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Why M. Night Shyamalan Will Never Make Another Sequel Again

M. Night Shyamalan is one of the most influential directors of the last quarter century. He may not have invented the twist ending, but he certainly redefined what it could be. And while the concept of the Shyamalan twist has been parodied over the years, there's no denying it changed the way people make and view movies.

The practice of plugging up one's ears to avoid spoilers was normalized after people prodigiously started ruining the ending of 1999's The Sixth Sense for anyone who hadn't seen it yet. "Darth Vader is Luke's father" might be the first mainstream spoiler, but the fact that, even over two decades later, it still feels wrong to type the words "Bruce Willis was a ghost the whole time" tells you what a big deal The Sixth Sense was to everybody. Star Wars spoilers made Star Wars fans angry. Speaking The Sixth Sense spoilers aloud could elicit the rage of anyone. That's the difference.

However, despite Shyamalan's influence on modern film, he doesn't quite fit in with the way films are made now. We are a culture consumed by remakes, reboots, and adaptations. One of Shyamalan's most criticized films is his live-action version of The Last Airbender. Generally speaking, Night's most successful works are ones that are either wholly original ideas, or ones which take common tales and turn them on their ear.

However, while Shyamalan has made sequels before — two of them, in fact — it turns out the director has no intention of ever making a sequel again. But his reason is probably not what you think it is.

Unbreakable was always supposed to have a sequel

If there is any genre of storytelling which invites sequels and reboots, it is the superhero narrative. Six different actors have played Batman, in the movies alone, since 1989. Spider-Man has been rebooted twice. The MCU currently has a total worldwide box office revenue of 22.56 billion U.S. dollars. So, it's not surprising that Shyamalan dipped his toe into the sequel waters for his own superhero story, Unbreakable. Before the MCU began and in the same year Bryan Singer directed the first X-Men movie, Shyamalan put out a Superman-esque story set in a mundane world. Unbreakable pits an unaware superhero named David Dunn (Bruce Willis) against Elijah "Mr. Glass" Price (Samuel L. Jackson), a man whose physical limitations cause him to seek meaning and control.

Once the superhero craze came to dominate the box office, Shyamalan surprised everyone with Split — a story about a supervillain with multiple personalities, which just so happens to be a side story set in the same universe as Unbreakable. Shyamalan used Split as a means to bring back both David Dunn and Elijah Price for the unexpected third chapter, titled Glass (2019).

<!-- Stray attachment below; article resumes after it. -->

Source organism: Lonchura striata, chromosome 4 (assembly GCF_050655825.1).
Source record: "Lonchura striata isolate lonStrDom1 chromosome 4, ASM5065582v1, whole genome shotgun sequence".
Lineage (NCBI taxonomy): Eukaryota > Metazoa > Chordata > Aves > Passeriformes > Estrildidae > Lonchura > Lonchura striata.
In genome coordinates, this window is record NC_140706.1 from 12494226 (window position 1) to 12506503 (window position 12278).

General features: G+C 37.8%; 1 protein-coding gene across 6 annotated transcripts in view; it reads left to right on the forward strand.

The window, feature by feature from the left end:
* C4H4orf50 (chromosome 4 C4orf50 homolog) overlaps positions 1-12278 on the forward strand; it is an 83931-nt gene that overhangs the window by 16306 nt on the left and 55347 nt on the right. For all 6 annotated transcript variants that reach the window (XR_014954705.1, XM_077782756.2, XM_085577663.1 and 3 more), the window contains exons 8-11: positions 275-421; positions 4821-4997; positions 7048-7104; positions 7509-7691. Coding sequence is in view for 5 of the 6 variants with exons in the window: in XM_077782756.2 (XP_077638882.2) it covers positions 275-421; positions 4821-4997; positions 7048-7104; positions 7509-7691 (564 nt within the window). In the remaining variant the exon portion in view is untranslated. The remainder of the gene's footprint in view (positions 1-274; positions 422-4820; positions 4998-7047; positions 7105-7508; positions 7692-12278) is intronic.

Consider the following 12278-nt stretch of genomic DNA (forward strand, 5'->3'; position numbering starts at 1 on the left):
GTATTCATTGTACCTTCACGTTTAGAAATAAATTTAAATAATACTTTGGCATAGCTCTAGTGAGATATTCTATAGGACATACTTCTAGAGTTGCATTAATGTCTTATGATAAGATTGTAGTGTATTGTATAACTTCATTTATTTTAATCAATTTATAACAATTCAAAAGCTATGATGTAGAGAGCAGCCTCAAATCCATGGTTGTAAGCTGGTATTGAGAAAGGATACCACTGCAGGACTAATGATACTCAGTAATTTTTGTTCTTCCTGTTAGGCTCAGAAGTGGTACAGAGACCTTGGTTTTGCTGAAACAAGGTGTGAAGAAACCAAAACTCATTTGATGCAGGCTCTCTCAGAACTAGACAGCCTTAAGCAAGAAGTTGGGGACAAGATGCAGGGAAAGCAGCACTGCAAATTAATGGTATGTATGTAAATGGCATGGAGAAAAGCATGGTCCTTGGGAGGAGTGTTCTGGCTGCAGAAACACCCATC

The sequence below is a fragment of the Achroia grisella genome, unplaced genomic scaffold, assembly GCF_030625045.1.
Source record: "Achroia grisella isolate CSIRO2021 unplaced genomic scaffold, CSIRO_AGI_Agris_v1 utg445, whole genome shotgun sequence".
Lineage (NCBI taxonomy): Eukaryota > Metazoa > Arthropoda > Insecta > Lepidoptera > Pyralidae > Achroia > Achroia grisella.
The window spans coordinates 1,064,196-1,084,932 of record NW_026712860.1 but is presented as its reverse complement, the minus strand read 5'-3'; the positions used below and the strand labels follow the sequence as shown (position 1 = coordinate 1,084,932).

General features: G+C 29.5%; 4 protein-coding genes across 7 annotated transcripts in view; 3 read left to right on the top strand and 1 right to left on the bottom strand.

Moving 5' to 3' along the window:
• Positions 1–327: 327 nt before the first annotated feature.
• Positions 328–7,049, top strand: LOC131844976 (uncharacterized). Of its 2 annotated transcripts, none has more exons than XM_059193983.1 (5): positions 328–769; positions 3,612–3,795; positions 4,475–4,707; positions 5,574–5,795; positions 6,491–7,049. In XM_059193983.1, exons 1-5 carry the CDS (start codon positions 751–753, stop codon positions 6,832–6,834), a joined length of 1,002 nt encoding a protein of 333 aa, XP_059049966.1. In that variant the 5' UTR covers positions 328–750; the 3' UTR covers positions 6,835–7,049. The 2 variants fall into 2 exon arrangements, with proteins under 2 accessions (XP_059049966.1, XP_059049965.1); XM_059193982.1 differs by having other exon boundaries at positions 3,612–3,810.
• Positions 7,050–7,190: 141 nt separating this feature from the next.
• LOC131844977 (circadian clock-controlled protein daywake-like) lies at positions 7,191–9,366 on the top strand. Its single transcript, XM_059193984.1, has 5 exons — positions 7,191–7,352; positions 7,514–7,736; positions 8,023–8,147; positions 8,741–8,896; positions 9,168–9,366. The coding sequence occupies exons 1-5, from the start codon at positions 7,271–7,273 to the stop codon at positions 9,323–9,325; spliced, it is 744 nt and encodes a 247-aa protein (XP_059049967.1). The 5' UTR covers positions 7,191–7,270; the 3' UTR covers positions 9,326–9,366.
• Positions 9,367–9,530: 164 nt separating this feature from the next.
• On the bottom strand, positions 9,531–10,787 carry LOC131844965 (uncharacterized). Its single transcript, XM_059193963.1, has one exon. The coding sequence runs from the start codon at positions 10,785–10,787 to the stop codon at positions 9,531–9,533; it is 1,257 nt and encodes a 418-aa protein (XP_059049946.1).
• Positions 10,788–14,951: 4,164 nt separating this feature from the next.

However, sequels were not Shyamalan's plan — it's just that he had too much story for one movie. "The Unbreakable series was a very specific thing that I don't believe will ever happen again," Shayamlan told ComicBook.com. "The Unbreakable script, in its entirety, was essentially the three movies. When I first outlined it, it was all those three movies in one go. And I was like 'this is impossible, I can't write this in two hours.' So I pulled out Crum's character [James McAvoy] out of Unbreakable and was like 'let's just make the first act of this story in Unbreakable.' So I was intending to do Split right away, essentially. But it didn't end up being that way."

It made sense for Split and Glass to come out much later

Sixteen years is a long time to hold off on finishing a story. It turns out that Shyamalan wasn't sure if completing Unbreakable's story made sense after its initial reception. In an interview with Enquirer.net, Shyamalan described the response to Unbreakable as dissident. "I didn't know quite how to take it," Shyamalan said. "I was like, I guess the whole idea of making a comic book movie is not a great idea. I remember, it was a weird reaction even with audiences, this sense of not knowing what I was trying to do."

Shyamalan felt like there was a change in audience's reactions to Unbreakable over the years. Perhaps it was the result of comic book movies becoming such a dominant force in popular culture, but Shyamalan started getting asked, more and more, when he was going to do an Unbreakable sequel. It occurred to Shyamalan that such a long wait in between Unbreakable and Split was a good thing. "One of the benefits of waiting for those years is that you could have a sense of a lifetime," he said. "What is it like to go from a boy to a man and believe your dad is still Superman? What is it like to be someone who has these powers for a lifetime? How does it wear on you? Are you weary? Do you even want it anymore? Do you stay alone a lot?"

While Glass made nearly $250 million at the box office from a $20 million budget, it was not a critical success — it presently has a 37% rotten rating on Rotten Tomatoes. In that way, it seems audiences spoke again, and now so has Shyamalan — no more sequels.